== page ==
[10]  Sandsund, M., Reinertsen, R. E., Holand, B., and Bjermer, L., Thermoregulatory and respiratory responses in asthmatic and nonasthmatic subjects breathing cold and warm air during exercise in the cold, J Therm Biol, 32 (5), 246-254, 2007.
[11]  Askanazi, J., Silverberg, P. A., Foster, R. J., Hyman, A. I., Milic-Emili, J., and Kinney, J. M., Effects of respiratory apparatus on breathing pattern, J Appl Physiol Respir Environ Exerc Physiol, 48 (4), 577-580, 1980.
[12]  Hermansen, L., Vokac, Z., and Lereim, P., Respiratory and circulatory response to added air flow resistance during exercise, Ergonomics, 15 (1), 15-24, 1972.
[13]  Flook, V. and Kelman, G. R., Submaximal exercise with increased inspiratory resistance to breathing, J Appl Physiol, 35 (3), 379-384, 1973.
[14]  Coyne, K., Caretti, D., Scott, W., Johnson, A., and Koh, F., Inspiratory flow rates during hard work when breathing through different respirator inhalation and exhalation resistances, J Occup Environ Hyg, 3 (9), 490-500, 2006.
[15]  Caretti, D. M., Scott, W. H., Johnson, A. T., Coyne, K. M., and Koh, F., Work performance when breathing through different respirator exhalation resistances, Am Ind Hyg Assoc J, 62 (4), 411-415, 2001.
[16]  Johnson, A. T., Scott, W. H., Lausted, C. G., Benjamin, M. B., Coyne, K. M., Sahota, M. S., and Johnson, M. M., Effect of respirator inspiratory resistance level on constant load treadmill work performance, Am Ind Hyg Assoc J, 60 (4), 474-479, 1999.
[17]  Louhevaara, V., Tuomi, T., Korhonen, O., and Jaakkola, J., Cardiorespiratory effects of respiratory protective devices during exercise in well-trained men, Eur J Appl Physiol Occup Physiol, 52 (3), 340-345, 1984.
[18]  Roberge, R. J., Kim, J. H., Powell, J. B., Shaffer, R. E., Ylitalo, C. M., and Sebastian, J. M., Impact of low filter resistances on subjective and physiological responses to filtering facepiece respirators, PLoS ONE, 8 (12), e84901, 2013.
[19]  Putten, M. v., Verstappen, F., and Bloemen, L., Physical exercise and industrial respirators, Int J Sports Med, 5 S13-S14, 1984.
[20]  Yasukouchi, A., Breathing pattern and subjective responses to small inspiratory resistance during submaximal exercise, Ann Physiol Anthropol, 11 (3), 191-201, 1992.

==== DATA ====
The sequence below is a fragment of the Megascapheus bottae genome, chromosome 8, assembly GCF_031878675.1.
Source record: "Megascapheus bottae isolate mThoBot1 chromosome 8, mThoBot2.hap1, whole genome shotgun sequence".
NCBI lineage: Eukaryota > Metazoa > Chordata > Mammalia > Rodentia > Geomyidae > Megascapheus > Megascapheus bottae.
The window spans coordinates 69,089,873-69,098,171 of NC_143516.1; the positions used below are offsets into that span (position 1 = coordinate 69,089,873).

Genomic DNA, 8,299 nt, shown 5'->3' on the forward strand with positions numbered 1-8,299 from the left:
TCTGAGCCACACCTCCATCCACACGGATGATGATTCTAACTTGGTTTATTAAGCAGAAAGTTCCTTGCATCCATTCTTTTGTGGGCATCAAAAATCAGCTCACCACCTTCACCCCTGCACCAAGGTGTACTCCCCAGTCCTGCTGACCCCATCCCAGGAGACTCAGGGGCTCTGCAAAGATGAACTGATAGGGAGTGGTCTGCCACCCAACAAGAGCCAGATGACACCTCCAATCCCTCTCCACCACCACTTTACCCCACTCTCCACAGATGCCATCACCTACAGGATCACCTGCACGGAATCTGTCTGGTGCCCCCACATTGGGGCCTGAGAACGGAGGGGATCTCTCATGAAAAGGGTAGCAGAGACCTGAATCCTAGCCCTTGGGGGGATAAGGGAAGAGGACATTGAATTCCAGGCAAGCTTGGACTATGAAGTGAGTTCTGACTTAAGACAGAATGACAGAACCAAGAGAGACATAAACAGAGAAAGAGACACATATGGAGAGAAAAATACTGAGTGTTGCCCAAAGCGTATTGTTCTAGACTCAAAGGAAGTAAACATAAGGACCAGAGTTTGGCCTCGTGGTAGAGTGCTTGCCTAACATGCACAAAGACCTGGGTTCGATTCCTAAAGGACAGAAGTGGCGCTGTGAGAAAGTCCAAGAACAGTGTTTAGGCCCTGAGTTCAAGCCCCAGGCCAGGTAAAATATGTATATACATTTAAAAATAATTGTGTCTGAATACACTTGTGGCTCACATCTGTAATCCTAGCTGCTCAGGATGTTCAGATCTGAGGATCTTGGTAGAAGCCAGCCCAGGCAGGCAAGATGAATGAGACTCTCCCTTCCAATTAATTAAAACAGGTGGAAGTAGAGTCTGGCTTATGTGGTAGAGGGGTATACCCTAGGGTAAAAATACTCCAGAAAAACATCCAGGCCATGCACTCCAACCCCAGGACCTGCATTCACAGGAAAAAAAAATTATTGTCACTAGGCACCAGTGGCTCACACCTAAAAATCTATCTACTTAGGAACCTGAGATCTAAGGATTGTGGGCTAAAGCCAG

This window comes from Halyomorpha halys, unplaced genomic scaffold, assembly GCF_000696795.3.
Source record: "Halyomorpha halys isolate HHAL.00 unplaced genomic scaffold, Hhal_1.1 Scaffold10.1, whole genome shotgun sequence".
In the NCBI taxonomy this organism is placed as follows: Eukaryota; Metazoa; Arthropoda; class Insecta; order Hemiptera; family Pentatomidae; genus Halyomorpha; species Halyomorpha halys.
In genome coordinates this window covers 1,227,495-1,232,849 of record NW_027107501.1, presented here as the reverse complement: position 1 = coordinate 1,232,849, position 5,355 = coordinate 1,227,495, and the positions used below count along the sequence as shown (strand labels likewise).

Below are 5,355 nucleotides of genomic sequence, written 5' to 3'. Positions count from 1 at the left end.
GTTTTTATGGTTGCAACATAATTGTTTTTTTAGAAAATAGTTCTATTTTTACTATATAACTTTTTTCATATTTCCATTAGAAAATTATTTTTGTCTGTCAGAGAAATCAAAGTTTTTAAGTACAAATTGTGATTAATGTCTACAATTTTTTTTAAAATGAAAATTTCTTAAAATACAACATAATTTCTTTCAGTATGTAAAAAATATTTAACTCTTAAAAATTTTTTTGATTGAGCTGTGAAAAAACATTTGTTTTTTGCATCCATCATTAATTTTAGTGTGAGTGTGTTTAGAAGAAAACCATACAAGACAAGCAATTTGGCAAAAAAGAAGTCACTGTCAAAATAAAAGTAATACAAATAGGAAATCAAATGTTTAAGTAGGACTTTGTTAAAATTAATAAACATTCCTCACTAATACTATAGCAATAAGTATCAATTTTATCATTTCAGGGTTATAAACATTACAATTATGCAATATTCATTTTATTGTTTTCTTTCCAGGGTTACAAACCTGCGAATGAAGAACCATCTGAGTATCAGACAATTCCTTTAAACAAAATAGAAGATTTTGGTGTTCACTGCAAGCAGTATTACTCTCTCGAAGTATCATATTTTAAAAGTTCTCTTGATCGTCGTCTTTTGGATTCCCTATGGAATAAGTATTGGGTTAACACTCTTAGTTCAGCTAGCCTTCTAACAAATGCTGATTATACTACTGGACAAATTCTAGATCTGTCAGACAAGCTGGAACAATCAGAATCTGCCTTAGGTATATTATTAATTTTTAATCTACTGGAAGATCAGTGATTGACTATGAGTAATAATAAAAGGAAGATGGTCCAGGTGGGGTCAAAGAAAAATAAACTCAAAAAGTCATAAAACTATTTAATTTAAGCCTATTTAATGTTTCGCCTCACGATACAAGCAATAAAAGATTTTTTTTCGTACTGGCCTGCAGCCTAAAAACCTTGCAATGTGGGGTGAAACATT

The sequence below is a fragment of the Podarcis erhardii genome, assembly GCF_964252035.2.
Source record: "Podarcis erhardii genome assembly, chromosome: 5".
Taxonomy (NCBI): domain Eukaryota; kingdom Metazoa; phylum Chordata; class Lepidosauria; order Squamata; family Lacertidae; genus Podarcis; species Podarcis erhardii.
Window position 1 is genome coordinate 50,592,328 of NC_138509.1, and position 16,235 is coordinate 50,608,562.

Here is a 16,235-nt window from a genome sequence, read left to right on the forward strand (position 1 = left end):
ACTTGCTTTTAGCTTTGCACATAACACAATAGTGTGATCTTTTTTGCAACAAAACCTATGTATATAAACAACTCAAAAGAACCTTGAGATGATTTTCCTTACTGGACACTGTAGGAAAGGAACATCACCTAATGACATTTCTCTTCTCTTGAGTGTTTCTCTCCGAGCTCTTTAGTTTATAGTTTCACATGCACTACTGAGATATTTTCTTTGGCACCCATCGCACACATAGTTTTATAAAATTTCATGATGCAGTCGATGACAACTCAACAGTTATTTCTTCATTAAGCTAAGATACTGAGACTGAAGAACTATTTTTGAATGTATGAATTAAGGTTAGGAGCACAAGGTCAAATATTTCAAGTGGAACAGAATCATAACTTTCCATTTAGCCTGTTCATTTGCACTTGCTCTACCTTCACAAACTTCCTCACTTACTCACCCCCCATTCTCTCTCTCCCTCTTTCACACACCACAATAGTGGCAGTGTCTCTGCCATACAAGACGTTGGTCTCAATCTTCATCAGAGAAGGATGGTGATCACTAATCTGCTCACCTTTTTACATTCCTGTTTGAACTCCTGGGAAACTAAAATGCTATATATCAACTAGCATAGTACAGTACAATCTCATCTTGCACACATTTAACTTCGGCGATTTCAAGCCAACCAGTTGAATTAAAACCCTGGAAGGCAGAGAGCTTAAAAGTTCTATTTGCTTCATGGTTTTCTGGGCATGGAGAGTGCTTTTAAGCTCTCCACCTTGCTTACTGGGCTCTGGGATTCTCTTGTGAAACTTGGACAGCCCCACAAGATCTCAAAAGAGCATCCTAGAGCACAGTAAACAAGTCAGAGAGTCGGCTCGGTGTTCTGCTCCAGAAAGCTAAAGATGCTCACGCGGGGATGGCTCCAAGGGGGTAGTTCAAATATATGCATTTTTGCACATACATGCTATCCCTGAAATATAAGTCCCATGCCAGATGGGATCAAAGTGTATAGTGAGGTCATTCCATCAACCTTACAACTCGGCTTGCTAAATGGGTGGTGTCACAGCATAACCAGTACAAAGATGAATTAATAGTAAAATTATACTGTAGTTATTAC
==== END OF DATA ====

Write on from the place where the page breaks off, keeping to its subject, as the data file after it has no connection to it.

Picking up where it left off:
[21]  Caretti, D. M. and Whitley, J. A., Exercise performance during inspiratory resistance breathing under exhaustive constant load work, Ergonomics, 41 (4), 501-511, 1998.
[22]  National Personal Protective Technology Laboratory (NPPTL). (2020, June 30). Standard respirator testing procedures. Available:
[23]  Johnson, A. T., Respirator masks protect health but impact performance: A review, J Biol Eng, 10 (1), 4, 2016.
[24]  Bunyan, D., Ritchie, L., Jenkins, D., and Coia, J. E., Respiratory and facial protection: A critical review of recent literature, J Hosp Infect, 85 (3), 165-169, 2013.
[25]  Aranda, A., Díaz-de-Mera, Y., and Jarama, I., Could portable powered respirators help us avoid the exposure to air pollution?, Air Qual Atmos Hlth, 11 (7), 765-771, 2018.
[26]  American Thoracic Society, Standardization of spirometry, 1987 update, Am Rev Respir Dis, vol. 136, pp. 1285-1298.
[27]  American Thoracic Society/European Respiratory Society, ATS/ERS Statement on respiratory muscle testing, Am J Respir Crit Care Med, 166 518- 624, 2002.
[28]  Ross, E., Middleton, N., Shave, R., George, K., and McConnell, A., Changes in respiratory muscle and lung function following marathon running in man, J Sports Sci, 26 (12), 1295-1301, 2008.
[29]  Krowka, M. J., Enright, P. L., Rodarte, J. R., and Hyatt, R. E., Effect of effort on measurement of forced expiratory volume in one second, Am Rev Respir Dis, 136 (4), 829-833, 1987.
[30]  Suratt, P. M., Hooe, D. M., Owens, D. A., and Anne, A., Effect of maximal versus submaximal expiratory effort on spirometric values, Respiration, 42 (4), 233-236, 1981.
[31]  Brenner, A. M., Weiser, P. C., Krogh, L. A., and Loren, M. L., Effectiveness of a portable face mask in attenuating exercise-induced asthma, JAMA, 244 (19), 2196-2198, 1980.
[32]  Nisar, M., Spence, D. P., West, D., Haycock, J., Jones, Y., Walshaw, M. J., Earis, J. E., Calverley, P. M., and Pearson, M. G., A mask to modify inspired air temperature and humidity and its effect on exercise induced asthma, Thorax, 47 (6), 446-450, 1992.
[33]  World Health Organization. (2009). Global health risks. Mortality and burden of disease attributable to selected major risks. Available: lthRisks_report_full.pdf?ua.
[34]  World Health Organization. (2016). Ambient air pollution: a global assessment of exposure and burden of disease. Available: 11353-eng.pdf?sequence=1.